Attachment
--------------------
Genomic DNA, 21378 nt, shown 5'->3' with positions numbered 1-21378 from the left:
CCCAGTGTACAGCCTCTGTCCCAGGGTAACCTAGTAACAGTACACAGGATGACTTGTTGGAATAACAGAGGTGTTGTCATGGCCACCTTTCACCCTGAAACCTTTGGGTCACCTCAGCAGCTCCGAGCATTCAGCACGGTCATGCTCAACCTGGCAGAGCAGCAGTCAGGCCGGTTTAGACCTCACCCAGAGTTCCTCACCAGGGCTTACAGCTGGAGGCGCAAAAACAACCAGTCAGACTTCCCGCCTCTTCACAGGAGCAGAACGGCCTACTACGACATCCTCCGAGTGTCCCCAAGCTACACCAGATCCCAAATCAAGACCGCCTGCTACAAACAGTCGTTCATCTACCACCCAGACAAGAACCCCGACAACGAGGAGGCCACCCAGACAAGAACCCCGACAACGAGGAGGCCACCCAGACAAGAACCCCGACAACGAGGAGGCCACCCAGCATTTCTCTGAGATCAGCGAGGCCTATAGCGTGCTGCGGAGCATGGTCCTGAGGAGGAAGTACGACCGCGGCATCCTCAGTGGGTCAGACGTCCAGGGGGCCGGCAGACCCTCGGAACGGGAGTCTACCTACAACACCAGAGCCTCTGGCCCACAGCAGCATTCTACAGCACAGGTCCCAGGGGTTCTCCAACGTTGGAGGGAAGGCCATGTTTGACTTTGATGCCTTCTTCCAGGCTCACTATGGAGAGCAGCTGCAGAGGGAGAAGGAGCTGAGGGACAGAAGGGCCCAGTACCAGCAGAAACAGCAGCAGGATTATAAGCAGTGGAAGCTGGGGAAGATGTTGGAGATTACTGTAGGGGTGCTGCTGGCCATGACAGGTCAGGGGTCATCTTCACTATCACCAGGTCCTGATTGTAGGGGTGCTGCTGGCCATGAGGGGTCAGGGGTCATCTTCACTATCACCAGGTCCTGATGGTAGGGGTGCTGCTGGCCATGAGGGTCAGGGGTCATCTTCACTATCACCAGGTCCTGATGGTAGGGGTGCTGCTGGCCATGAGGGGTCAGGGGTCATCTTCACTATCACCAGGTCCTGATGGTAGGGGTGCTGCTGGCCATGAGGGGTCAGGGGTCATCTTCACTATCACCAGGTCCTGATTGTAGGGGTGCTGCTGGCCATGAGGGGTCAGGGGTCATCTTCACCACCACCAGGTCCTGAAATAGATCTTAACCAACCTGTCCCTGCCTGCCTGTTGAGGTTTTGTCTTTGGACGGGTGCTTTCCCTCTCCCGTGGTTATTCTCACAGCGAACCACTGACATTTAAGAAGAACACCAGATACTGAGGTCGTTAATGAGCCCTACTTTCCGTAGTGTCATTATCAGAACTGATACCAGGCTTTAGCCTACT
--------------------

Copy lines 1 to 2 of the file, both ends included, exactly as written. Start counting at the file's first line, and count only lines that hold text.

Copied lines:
Genomic DNA, 21378 nt, shown 5'->3' with positions numbered 1-21378 from the left:
CCCAGTGTACAGCCTCTGTCCCAGGGTAACCTAGTAACAGTACACAGGATGACTTGTTGGAATAACAGAGGTGTTGTCATGGCCACCTTTCACCCTGAAACCTTTGGGTCACCTCAGCAGCTCCGAGCATTCAGCACGGTCATGCTCAACCTGGCAGAGCAGCAGTCAGGCCGGTTTAGACCTCACCCAGAGTTCCTCACCAGGGCTTACAGCTGGAGGCGCAAAAACAACCAGTCAGACTTCCCGCCTCTTCACAGGAGCAGAACGGCCTACTACGACATCCTCCGAGTGTCCCCAAGCTACACCAGATCCCAAATCAAGACCGCCTGCTACAAACAGTCGTTCATCTACCACCCAGACAAGAACCCCGACAACGAGGAGGCCACCCAGACAAGAACCCCGACAACGAGGAGGCCACCCAGACAAGAACCCCGACAACGAGGAGGCCACCCAGCATTTCTCTGAGATCAGCGAGGCCTATAGCGTGCTGCGGAGCATGGTCCTGAGGAGGAAGTACGACCGCGGCATCCTCAGTGGGTCAGACGTCCAGGGGGCCGGCAGACCCTCGGAACGGGAGTCTACCTACAACACCAGAGCCTCTGGCCCACAGCAGCATTCTACAGCACAGGTCCCAGGGGTTCTCCAACGTTGGAGGGAAGGCCATGTTTGACTTTGATGCCTTCTTCCAGGCTCACTATGGAGAGCAGCTGCAGAGGGAGAAGGAGCTGAGGGACAGAAGGGCCCAGTACCAGCAGAAACAGCAGCAGGATTATAAGCAGTGGAAGCTGGGGAAGATGTTGGAGATTACTGTAGGGGTGCTGCTGGCCATGACAGGTCAGGGGTCATCTTCACTATCACCAGGTCCTGATTGTAGGGGTGCTGCTGGCCATGAGGGGTCAGGGGTCATCTTCACTATCACCAGGTCCTGATGGTAGGGGTGCTGCTGGCCATGAGGGTCAGGGGTCATCTTCACTATCACCAGGTCCTGATGGTAGGGGTGCTGCTGGCCATGAGGGGTCAGGGGTCATCTTCACTATCACCAGGTCCTGATGGTAGGGGTGCTGCTGGCCATGAGGGGTCAGGGGTCATCTTCACTATCACCAGGTCCTGATTGTAGGGGTGCTGCTGGCCATGAGGGGTCAGGGGTCATCTTCACCACCACCAGGTCCTGAAATAGATCTTAACCAACCTGTCCCTGCCTGCCTGTTGAGGTTTTGTCTTTGGACGGGTGCTTTCCCTCTCCCGTGGTTATTCTCACAGCGAACCACTGACATTTAAGAAGAACACCAGATACTGAGGTCGTTAATGAGCCCTACTTTCCGTAGTGTCATTATCAGAACTGATACCAGGCTTTAGCCTACT